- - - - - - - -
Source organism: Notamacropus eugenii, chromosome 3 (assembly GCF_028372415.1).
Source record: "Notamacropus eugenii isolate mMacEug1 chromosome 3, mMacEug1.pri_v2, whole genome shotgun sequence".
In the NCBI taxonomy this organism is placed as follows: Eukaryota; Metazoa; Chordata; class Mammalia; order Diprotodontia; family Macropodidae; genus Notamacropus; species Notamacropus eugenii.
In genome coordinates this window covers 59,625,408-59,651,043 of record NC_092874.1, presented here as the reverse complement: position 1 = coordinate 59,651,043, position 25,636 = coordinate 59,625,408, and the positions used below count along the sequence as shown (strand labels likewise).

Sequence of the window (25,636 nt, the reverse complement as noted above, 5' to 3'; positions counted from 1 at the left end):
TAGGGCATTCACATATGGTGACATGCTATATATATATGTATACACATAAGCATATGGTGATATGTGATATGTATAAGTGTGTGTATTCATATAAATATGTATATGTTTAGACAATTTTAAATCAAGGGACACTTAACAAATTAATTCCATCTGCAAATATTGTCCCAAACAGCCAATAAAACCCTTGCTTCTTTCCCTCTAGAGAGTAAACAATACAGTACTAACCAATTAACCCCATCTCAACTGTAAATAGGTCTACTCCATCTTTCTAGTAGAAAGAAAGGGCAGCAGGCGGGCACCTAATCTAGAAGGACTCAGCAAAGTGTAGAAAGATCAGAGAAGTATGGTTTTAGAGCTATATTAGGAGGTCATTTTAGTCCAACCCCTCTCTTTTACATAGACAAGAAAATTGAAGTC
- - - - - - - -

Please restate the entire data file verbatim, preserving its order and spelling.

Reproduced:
Source organism: Notamacropus eugenii, chromosome 3 (assembly GCF_028372415.1).
Source record: "Notamacropus eugenii isolate mMacEug1 chromosome 3, mMacEug1.pri_v2, whole genome shotgun sequence".
In the NCBI taxonomy this organism is placed as follows: Eukaryota; Metazoa; Chordata; class Mammalia; order Diprotodontia; family Macropodidae; genus Notamacropus; species Notamacropus eugenii.
In genome coordinates this window covers 59,625,408-59,651,043 of record NC_092874.1, presented here as the reverse complement: position 1 = coordinate 59,651,043, position 25,636 = coordinate 59,625,408, and the positions used below count along the sequence as shown (strand labels likewise).

Sequence of the window (25,636 nt, the reverse complement as noted above, 5' to 3'; positions counted from 1 at the left end):
TAGGGCATTCACATATGGTGACATGCTATATATATATGTATACACATAAGCATATGGTGATATGTGATATGTATAAGTGTGTGTATTCATATAAATATGTATATGTTTAGACAATTTTAAATCAAGGGACACTTAACAAATTAATTCCATCTGCAAATATTGTCCCAAACAGCCAATAAAACCCTTGCTTCTTTCCCTCTAGAGAGTAAACAATACAGTACTAACCAATTAACCCCATCTCAACTGTAAATAGGTCTACTCCATCTTTCTAGTAGAAAGAAAGGGCAGCAGGCGGGCACCTAATCTAGAAGGACTCAGCAAAGTGTAGAAAGATCAGAGAAGTATGGTTTTAGAGCTATATTAGGAGGTCATTTTAGTCCAACCCCTCTCTTTTACATAGACAAGAAAATTGAAGTC